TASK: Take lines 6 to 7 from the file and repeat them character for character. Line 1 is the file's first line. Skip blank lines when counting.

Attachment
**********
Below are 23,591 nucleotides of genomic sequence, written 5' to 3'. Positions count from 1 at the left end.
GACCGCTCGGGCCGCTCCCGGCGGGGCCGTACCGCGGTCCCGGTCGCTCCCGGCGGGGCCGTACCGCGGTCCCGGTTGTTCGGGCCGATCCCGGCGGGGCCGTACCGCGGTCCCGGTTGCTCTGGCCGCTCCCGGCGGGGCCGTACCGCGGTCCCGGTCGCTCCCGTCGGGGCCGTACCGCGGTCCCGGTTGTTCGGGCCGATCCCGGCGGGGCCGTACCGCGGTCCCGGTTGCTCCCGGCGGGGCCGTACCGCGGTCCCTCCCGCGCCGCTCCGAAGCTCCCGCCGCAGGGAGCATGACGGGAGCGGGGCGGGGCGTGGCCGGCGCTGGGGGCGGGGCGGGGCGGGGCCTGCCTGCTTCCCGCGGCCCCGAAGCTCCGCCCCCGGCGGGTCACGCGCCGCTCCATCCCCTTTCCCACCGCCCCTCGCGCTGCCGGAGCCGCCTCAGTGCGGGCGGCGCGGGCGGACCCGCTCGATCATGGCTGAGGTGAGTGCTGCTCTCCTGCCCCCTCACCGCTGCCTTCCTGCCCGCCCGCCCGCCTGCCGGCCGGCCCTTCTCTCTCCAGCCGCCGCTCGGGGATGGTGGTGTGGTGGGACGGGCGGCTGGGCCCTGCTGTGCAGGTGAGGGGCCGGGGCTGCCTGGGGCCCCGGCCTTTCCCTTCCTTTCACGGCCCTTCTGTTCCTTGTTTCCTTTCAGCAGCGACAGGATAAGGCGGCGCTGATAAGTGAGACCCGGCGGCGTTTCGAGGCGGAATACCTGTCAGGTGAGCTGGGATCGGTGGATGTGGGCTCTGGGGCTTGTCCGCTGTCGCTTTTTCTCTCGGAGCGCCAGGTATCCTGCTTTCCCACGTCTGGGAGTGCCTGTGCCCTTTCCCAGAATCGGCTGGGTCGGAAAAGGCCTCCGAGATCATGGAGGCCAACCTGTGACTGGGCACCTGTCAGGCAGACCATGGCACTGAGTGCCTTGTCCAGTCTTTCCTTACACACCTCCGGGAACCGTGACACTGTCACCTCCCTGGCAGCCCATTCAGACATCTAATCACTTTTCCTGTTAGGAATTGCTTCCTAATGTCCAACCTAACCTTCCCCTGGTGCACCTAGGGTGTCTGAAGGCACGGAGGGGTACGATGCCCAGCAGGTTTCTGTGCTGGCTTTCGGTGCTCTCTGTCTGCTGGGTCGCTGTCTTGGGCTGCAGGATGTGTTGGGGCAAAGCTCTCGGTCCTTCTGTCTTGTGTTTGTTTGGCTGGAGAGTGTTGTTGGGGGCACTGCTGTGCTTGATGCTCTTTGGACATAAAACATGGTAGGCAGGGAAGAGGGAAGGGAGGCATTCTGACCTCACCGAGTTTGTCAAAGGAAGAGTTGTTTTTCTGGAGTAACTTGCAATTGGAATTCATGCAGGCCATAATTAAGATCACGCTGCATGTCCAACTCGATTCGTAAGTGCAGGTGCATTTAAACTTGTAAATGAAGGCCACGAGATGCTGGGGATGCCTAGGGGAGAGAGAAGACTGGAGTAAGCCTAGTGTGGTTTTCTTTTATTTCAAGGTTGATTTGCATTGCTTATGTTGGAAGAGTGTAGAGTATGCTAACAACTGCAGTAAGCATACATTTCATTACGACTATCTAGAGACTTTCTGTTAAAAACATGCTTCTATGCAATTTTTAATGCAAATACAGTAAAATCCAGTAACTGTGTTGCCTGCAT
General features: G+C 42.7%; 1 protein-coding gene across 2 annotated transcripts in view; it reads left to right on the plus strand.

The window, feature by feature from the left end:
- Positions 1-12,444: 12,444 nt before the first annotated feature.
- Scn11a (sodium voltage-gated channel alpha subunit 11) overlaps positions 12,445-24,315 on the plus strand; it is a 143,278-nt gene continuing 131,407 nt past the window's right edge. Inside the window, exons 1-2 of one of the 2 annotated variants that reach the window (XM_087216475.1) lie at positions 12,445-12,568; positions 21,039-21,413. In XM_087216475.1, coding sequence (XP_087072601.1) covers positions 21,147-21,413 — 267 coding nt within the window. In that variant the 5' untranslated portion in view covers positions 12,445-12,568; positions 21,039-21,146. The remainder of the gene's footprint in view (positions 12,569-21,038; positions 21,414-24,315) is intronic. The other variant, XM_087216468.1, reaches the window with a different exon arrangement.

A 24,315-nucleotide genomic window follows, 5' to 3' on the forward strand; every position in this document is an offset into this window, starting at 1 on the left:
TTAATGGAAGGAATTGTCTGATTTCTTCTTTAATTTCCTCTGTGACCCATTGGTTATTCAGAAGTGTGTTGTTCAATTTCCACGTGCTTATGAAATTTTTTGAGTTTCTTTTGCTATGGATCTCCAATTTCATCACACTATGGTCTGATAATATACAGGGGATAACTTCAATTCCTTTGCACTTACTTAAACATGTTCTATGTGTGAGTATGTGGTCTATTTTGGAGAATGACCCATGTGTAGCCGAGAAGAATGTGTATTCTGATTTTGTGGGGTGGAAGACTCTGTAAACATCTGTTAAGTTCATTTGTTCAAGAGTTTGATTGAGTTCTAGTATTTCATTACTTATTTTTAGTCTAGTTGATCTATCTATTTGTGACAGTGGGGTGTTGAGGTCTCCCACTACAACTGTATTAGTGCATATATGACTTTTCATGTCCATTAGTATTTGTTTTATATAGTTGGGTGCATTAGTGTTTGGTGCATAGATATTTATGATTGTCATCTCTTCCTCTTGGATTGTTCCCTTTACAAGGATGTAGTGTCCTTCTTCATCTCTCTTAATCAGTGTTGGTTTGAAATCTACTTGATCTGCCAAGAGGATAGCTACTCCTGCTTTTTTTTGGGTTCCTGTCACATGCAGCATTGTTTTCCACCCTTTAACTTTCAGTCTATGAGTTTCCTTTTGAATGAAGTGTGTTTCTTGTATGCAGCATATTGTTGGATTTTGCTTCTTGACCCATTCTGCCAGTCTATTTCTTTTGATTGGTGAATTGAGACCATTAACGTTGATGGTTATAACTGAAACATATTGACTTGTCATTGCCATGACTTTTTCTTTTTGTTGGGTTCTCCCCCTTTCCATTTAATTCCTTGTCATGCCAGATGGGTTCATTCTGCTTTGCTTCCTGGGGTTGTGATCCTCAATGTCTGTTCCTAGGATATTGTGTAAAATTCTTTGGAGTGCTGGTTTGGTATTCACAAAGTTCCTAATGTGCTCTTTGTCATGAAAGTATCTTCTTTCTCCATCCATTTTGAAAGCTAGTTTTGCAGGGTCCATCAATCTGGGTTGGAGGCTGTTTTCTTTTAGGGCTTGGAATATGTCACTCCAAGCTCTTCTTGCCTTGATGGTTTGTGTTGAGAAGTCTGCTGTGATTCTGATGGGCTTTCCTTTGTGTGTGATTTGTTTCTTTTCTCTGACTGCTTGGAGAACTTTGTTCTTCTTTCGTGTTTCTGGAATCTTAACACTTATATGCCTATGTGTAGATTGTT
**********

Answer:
- Scn11a (sodium voltage-gated channel alpha subunit 11) overlaps positions 12,445-24,315 on the plus strand; it is a 143,278-nt gene continuing 131,407 nt past the window's right edge. Inside the window, exons 1-2 of one of the 2 annotated variants that reach the window (XM_087216475.1) lie at positions 12,445-12,568; positions 21,039-21,413. In XM_087216475.1, coding sequence (XP_087072601.1) covers positions 21,147-21,413 — 267 coding nt within the window. In that variant the 5' untranslated portion in view covers positions 12,445-12,568; positions 21,039-21,146. The remainder of the gene's footprint in view (positions 12,569-21,038; positions 21,414-24,315) is intronic. The other variant, XM_087216468.1, reaches the window with a different exon arrangement.

A 24,315-nucleotide genomic window follows, 5' to 3' on the forward strand; every position in this document is an offset into this window, starting at 1 on the left: